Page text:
Shepparton News - - NEWS -

Fruit Fly trap­ping

The ma­jor­ity of Queens­land Fruit Fly (QFF) trapped since spring has been trapped in ur­ban lo­ca­tions. Dur­ing Septem­ber 138 QFF were trapped in ur­ban sites while only eight were trapped in ru­ral sites. These are adult flies that over­win­tered suc­cess­fully in favourable spots in ur­ban ar­eas. QFF are start­ing their pop­u­la­tion build up in ur­ban ar­eas and un­less they are con­trolled they will im­pact on fruits and veg­eta­bles ripen­ing in late spring, sum­mer and au­tumn in ur­ban gar­dens and, as they did last year, in com­mer­cial or­chards in au­tumn.

Take action now

Now is the time to do the be­low jobs: 1. Place out or, if you al­ready have them out, recharge (with new lures) fruit fly traps in yards. Use both male­tar­get­ing and fe­male-tar­get­ing traps. Con­tact the GMV Re­gional Fruit Fly of­fice or speak to your lo­cal nurs­ery, pro­duce store or hard­ware store for ad­vice on what traps to use. 2. Check fruit that is ripen­ing now for fruit fly in­fes­ta­tion. If you find in­fes­ta­tions, re­move and de­stroy fruit. 3. If QFF have in­fested your fruit and/ num­bers in your traps build up to around 5 QFF per fort­night you should un­der­take ac­tive QFF man­age­ment such as net­ting and bait­ing. If you are un­sure, speak to your lo­cal hor­ti­cul­ture sup­plier.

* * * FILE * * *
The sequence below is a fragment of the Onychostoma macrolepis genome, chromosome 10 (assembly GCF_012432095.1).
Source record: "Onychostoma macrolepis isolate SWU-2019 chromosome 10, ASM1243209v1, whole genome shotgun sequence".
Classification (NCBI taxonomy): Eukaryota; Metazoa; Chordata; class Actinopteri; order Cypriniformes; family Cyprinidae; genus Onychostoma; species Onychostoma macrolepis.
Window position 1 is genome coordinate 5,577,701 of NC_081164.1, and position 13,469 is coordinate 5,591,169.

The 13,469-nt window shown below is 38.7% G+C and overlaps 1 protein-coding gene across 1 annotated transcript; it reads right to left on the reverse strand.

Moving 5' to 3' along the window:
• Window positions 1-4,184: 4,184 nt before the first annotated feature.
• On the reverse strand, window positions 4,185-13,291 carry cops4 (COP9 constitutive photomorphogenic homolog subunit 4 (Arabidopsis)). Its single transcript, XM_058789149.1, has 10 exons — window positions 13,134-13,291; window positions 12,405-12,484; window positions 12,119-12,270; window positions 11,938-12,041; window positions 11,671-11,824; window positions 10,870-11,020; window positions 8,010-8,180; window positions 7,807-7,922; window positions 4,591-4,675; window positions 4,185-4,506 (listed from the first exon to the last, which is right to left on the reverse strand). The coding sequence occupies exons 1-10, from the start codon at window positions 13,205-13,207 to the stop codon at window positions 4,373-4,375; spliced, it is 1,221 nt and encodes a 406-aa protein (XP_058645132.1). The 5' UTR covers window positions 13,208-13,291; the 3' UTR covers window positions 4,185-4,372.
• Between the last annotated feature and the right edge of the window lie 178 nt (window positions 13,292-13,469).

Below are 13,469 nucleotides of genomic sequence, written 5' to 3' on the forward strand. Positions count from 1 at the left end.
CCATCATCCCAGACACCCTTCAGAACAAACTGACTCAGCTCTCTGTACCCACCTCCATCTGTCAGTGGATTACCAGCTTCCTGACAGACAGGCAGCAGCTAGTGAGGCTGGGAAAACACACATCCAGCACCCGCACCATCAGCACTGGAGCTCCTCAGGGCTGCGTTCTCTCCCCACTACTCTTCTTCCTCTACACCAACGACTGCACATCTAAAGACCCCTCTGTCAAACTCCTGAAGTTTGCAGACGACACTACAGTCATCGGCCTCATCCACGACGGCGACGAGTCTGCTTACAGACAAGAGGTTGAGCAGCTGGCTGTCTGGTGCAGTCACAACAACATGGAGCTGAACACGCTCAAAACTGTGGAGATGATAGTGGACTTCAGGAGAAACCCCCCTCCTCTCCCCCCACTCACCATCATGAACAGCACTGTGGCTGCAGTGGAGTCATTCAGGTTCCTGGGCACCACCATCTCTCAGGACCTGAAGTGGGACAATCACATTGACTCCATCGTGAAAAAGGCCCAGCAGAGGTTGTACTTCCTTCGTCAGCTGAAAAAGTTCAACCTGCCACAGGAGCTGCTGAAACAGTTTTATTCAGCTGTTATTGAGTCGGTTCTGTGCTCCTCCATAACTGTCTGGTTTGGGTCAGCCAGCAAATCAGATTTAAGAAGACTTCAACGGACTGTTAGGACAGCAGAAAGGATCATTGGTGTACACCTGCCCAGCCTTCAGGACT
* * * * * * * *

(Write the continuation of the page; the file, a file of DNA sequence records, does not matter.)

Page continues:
Re­move un­wanted trees

The Free Tree Re­moval pro­gram has been ex­tended to in­clude peri­ur­ban and ru­ral res­i­den­tial prop­er­ties. Ap­pli­ca­tions will be as­sessed and pri­ori­tised ac­cord­ing to the risk posed. Ap­pli­ca­tion forms can be col­lected from your Coun­cil’s cus­tomer ser­vice cen­tre.

Check­ing fruit for in­fes­ta­tions

If you have fruit­ing plants with ripen­ing fruit in your yard, in­spect them ev­ery cou­ple of days from the be­gin­ning of Septem­ber and through­out the sea­son to check for fruit fly stings. Fruit to pay at­ten­tion to in­clude lo­quats, apri­cots and berries. Some­times QFF st­ing marks can be seen on fruit as black spots sur­rounded by rot­ting tis­sue un­der the skin. The fruit can be cut open and searched for lar­vae (mag­gots) or a knife point can be placed into the skin un­der the st­ing mark and lev­ered up to push eggs out through the wound. You will need a mag­ni­fy­ing glass to see the eggs, as they are only 1.3mm long, 0.3mm wide and shaped like a milky white banana. Some­times you can squeeze the fruit at the st­ing mark and the eggs then pop out through the wound. For as­sis­tance man­ag­ing QFF, con­tact (03) 5871 9222 or gmvfruit­fly@moira.vic.gov.au

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